LEWISTON — A soccer tournament, a wedding and a trip to Oregon are in Rilwan Osman’s near future.

Osman works as a parent liaison at Longley Elementary School and is a well-known Somali Bantu community and youth leader. He’s marrying Fatuma Mohamed on Saturday in Oregon. She also is a Somali Bantu community leader.

Most of Osman’s Lewiston Star men’s soccer team will be there, their jerseys and cleats at the ready.

Before the ceremony, a Rilwan Osman-Fatuma Mohamed wedding soccer tournament, a kind of “his versus hers” competition, is planned.

“It’s a friendly match,” said Abdi Abdi of Lewiston, a Lewiston Star captain who helped organize local soccer players who are going to the wedding. “The woman he’s going to marry, her brother is a coach for one of the teams. There will be six different teams.”

Soccer is the most popular sport in the Somali community. “In Africa, soccer is the only sport that we know,” Abdi said. “Soccer is what we used to play back home.”

Osman, a Lewiston Star organizer and supporter, thought of the wedding tournament to show off his Maine players, Abdi said. But getting the Lewiston players to the West Coast took a lot of sacrifice and fundraising.

Osman said he’s excited that his players will be a part of his day. “It means so much to me,” he said. “I never thought they were so determined of going that far to play for my wedding.”

Catherine Besteman, a Colby College anthropology professor who met Osman’s family while researching in Africa, said Somali weddings “are huge community events.” Invitations aren’t necessary, Besteman said. If you know the bride or groom, “you go. It’s the community celebration of a union.”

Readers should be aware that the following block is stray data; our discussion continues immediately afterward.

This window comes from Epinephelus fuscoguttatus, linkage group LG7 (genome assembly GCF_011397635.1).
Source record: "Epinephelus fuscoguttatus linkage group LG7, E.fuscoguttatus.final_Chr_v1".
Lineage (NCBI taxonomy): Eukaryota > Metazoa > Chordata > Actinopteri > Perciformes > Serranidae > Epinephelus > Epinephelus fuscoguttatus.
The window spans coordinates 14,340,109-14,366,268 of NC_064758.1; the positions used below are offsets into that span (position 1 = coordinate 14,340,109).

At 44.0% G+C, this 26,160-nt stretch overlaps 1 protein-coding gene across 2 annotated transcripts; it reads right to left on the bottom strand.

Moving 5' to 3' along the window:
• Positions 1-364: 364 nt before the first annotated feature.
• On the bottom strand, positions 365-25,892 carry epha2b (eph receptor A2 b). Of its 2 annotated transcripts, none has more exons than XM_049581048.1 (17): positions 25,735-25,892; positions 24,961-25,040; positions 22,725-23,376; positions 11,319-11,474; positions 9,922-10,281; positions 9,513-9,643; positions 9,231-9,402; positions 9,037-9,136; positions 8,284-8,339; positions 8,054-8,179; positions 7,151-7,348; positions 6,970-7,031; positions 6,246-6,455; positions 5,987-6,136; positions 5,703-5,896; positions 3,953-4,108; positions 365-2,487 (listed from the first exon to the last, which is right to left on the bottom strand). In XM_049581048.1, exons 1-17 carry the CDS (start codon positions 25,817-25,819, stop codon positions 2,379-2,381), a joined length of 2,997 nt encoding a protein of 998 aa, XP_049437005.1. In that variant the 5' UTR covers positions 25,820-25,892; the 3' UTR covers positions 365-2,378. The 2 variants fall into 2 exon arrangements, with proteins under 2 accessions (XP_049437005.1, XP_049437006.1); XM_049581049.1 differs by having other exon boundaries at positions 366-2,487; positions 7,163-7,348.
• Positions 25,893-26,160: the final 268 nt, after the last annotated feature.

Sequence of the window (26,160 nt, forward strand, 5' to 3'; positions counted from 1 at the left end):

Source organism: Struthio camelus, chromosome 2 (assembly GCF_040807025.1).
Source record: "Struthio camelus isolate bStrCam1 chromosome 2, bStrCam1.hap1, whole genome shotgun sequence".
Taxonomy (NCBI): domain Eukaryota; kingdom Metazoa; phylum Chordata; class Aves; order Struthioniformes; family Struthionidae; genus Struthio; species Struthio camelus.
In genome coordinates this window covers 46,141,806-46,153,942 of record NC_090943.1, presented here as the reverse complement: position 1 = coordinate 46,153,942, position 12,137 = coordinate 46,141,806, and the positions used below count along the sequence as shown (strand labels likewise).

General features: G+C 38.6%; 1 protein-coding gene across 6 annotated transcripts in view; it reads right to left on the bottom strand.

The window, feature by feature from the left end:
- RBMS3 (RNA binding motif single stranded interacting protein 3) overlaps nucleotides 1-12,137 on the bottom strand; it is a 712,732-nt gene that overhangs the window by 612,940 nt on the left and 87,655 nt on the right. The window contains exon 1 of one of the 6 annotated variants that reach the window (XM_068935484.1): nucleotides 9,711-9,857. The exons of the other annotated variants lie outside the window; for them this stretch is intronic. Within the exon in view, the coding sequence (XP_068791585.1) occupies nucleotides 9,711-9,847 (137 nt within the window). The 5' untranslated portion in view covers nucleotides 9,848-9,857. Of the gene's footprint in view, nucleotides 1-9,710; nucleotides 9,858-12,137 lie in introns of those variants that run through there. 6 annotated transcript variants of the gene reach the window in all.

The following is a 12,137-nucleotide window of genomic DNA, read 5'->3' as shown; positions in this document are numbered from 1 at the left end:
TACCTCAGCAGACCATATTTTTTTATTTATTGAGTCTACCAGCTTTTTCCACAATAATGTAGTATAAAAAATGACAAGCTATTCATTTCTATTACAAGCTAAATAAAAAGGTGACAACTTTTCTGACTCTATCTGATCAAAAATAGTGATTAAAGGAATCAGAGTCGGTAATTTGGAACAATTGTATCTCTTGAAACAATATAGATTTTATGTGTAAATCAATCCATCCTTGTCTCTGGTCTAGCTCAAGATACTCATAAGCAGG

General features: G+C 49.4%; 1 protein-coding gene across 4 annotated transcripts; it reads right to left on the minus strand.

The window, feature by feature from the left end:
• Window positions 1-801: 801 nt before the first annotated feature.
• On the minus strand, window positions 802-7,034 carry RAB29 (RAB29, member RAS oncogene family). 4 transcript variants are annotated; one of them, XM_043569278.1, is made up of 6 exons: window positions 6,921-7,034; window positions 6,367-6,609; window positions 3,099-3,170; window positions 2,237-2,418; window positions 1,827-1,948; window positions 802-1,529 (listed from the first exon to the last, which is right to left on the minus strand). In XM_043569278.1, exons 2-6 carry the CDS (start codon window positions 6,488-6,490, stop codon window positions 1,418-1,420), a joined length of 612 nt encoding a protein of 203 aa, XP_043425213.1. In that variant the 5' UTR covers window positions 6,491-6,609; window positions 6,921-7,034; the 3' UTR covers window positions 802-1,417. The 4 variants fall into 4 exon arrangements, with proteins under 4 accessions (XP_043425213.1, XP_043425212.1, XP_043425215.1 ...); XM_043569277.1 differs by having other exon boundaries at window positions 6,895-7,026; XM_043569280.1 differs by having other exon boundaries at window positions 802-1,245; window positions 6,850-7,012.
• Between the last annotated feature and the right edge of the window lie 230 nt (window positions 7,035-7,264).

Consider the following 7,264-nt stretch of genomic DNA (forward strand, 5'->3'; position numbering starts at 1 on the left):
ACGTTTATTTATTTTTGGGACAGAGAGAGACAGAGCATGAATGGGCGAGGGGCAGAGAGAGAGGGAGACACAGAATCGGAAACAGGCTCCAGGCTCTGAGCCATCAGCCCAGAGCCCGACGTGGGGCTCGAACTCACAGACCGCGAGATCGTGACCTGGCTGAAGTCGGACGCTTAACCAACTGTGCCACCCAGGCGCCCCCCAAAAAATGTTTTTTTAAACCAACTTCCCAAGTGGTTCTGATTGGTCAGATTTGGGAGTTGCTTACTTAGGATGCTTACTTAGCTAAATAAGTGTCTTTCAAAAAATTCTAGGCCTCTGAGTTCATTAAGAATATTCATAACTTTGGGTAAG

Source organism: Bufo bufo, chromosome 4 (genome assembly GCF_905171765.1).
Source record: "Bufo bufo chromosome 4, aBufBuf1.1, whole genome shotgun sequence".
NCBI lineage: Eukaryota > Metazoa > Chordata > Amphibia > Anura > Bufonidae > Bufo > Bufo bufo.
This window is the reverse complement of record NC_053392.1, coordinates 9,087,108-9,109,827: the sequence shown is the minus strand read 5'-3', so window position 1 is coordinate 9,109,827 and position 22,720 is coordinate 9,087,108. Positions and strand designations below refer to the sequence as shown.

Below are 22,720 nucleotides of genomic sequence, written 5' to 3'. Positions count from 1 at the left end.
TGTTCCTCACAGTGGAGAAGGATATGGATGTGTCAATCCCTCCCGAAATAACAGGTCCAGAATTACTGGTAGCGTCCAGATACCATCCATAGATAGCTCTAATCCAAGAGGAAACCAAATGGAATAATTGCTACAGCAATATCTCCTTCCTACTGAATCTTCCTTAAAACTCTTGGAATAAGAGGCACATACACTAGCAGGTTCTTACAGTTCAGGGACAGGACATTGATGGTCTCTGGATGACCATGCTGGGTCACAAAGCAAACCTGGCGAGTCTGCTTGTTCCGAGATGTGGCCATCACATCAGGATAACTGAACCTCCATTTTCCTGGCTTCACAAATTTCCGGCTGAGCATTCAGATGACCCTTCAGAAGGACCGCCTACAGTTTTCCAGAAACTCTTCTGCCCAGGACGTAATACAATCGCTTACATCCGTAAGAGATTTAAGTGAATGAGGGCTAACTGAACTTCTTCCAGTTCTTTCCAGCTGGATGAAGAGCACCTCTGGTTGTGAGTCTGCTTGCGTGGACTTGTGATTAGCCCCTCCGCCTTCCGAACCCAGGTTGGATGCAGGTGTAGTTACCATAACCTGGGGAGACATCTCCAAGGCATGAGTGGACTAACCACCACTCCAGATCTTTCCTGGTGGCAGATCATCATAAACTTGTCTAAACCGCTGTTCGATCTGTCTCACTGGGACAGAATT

Some Somali marriages are arranged, but this one is not. Osman and Mohamed met through their work. She’s a college student who works as a community leader and interpreter, much like he does. Both were involved in the National Somali Bantu Youth Organization.

“They created a Web page. All of a sudden, they fell in love,” Abdi said with a smile, adding that the bride is his cousin. Many are happy for Osman, Abdi said. “He’s a very nice guy. Very polite, educated, very positive.”

Osman has a busy schedule. In addition to his Longley job, he mentors youths through his Somali Bantu Youth Association of Maine and teaches English and United States citizenship classes on nights and weekends. He also drives soccer players to tournaments in New Hampshire and Vermont.

“I remember this day we went to Vermont,” Abdi said. “On the way back, we got lost.” A four-hour trip turned into eight hours. Players were tired and hungry. “He stopped at one of the restaurants and fed us,” Abdi said. “He’s kind and generous. He sacrifices his time to come to the games with us.”

Julia Sleeper, director of the inner-city Tree Street Youth center, said many of her older students are excited about Osman’s wedding. “A lot of people from here will be making the trip,” she said. “Rilwan has done a lot for the community. Everyone’s happy for him.”

Soccer games will be held during the day Saturday, and the wedding will be Saturday night. Trophies will go to the first- and second-place teams.

“We’ll have to work hard,” Abdi said, adding that he didn’t know the caliber of players they’re facing. He’s hoping his team will bring “the trophies, and the girl, home.”

The bride will move to Lewiston after the wedding.

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